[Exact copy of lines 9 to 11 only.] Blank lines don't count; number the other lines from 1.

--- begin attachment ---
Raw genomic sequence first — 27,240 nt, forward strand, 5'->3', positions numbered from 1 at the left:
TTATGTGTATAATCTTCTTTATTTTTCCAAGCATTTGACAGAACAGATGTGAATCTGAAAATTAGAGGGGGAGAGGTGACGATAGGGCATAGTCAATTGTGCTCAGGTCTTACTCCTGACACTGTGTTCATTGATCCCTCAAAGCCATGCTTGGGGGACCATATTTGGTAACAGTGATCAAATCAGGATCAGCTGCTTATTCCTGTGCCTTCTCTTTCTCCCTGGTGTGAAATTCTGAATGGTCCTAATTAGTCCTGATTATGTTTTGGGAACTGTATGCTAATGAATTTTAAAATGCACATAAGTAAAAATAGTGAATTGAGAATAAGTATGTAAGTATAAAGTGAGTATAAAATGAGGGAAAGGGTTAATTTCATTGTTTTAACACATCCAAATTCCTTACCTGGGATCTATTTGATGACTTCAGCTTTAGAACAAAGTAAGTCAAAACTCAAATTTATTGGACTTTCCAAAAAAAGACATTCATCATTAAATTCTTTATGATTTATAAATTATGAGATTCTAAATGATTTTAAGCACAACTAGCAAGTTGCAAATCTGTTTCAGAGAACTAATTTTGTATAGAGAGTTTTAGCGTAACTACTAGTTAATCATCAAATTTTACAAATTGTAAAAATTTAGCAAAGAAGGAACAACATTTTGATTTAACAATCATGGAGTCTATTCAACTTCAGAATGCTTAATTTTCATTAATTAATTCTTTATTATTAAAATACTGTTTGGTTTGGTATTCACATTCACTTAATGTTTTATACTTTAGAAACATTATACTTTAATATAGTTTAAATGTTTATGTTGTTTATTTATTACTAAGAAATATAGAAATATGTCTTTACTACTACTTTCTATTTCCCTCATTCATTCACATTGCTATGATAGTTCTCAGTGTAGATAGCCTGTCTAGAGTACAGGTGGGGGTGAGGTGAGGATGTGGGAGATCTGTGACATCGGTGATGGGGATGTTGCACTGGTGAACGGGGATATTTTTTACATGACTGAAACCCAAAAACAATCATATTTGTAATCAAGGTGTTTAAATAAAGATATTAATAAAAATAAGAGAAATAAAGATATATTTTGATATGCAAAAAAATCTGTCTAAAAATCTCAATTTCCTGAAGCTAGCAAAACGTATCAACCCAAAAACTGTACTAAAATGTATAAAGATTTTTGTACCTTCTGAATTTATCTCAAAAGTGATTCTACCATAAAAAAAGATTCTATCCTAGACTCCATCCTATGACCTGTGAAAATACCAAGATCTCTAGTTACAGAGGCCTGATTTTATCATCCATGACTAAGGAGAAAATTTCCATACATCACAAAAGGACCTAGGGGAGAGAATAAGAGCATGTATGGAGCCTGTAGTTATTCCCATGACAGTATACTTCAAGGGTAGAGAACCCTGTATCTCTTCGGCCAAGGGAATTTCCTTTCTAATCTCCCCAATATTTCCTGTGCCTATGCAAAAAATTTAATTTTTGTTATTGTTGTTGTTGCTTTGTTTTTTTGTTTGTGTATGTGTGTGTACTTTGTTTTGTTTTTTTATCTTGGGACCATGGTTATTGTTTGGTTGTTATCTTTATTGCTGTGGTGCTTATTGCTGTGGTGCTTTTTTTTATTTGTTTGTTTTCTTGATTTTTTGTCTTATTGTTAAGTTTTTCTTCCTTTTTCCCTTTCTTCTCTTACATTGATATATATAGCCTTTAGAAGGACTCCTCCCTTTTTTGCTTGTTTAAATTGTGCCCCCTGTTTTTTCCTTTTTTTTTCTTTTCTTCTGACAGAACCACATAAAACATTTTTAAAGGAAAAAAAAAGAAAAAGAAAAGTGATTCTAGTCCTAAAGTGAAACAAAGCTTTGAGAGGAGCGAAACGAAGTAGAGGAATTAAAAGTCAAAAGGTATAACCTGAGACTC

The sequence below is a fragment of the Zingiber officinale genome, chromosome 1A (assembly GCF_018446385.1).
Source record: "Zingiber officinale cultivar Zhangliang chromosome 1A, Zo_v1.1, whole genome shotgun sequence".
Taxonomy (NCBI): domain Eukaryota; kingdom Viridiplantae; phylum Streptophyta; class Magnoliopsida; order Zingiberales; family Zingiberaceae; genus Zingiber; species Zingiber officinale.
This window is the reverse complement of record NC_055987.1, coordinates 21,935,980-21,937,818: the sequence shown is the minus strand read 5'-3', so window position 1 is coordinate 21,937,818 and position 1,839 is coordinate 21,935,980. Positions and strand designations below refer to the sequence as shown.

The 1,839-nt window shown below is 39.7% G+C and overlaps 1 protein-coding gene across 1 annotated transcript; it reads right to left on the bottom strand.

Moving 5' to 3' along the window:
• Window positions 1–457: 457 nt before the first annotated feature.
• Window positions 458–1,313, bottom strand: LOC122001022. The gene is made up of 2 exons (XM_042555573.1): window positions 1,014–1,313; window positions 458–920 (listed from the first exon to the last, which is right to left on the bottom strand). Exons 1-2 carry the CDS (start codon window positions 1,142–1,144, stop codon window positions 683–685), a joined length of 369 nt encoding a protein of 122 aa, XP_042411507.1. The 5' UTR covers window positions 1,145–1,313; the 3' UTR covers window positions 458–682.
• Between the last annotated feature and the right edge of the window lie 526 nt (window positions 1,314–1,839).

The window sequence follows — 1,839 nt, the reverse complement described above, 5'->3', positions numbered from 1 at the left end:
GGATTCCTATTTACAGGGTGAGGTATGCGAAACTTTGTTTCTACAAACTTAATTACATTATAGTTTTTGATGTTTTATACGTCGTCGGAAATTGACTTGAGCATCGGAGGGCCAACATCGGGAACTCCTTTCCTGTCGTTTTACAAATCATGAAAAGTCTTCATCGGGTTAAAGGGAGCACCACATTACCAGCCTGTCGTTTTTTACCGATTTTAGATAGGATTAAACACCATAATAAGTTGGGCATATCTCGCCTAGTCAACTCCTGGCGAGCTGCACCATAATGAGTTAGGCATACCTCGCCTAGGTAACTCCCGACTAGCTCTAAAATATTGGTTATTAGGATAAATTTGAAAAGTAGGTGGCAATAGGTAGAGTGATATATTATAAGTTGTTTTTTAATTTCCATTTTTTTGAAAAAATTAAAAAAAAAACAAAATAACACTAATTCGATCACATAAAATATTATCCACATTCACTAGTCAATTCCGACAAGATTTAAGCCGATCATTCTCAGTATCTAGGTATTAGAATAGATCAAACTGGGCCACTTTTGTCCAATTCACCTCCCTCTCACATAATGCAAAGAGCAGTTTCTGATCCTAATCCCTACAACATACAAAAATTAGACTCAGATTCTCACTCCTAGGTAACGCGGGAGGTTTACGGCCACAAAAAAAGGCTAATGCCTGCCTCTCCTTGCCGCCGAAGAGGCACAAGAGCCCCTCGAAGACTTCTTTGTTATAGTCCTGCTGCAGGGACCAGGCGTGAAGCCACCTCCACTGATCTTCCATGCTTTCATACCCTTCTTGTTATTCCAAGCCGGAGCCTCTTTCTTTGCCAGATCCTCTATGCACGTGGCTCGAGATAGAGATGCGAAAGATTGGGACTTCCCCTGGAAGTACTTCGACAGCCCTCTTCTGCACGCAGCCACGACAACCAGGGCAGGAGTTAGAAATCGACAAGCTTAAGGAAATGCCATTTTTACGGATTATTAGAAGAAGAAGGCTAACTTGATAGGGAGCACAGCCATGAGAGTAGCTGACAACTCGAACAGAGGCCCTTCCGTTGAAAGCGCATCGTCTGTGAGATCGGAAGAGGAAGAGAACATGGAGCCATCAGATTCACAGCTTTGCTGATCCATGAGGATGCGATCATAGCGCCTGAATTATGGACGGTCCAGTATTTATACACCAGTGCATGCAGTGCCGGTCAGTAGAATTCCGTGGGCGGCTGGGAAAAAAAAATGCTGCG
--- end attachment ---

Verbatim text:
• Window positions 1–457: 457 nt before the first annotated feature.
• Window positions 458–1,313, bottom strand: LOC122001022. The gene is made up of 2 exons (XM_042555573.1): window positions 1,014–1,313; window positions 458–920 (listed from the first exon to the last, which is right to left on the bottom strand). Exons 1-2 carry the CDS (start codon window positions 1,142–1,144, stop codon window positions 683–685), a joined length of 369 nt encoding a protein of 122 aa, XP_042411507.1. The 5' UTR covers window positions 1,145–1,313; the 3' UTR covers window positions 458–682.
• Between the last annotated feature and the right edge of the window lie 526 nt (window positions 1,314–1,839).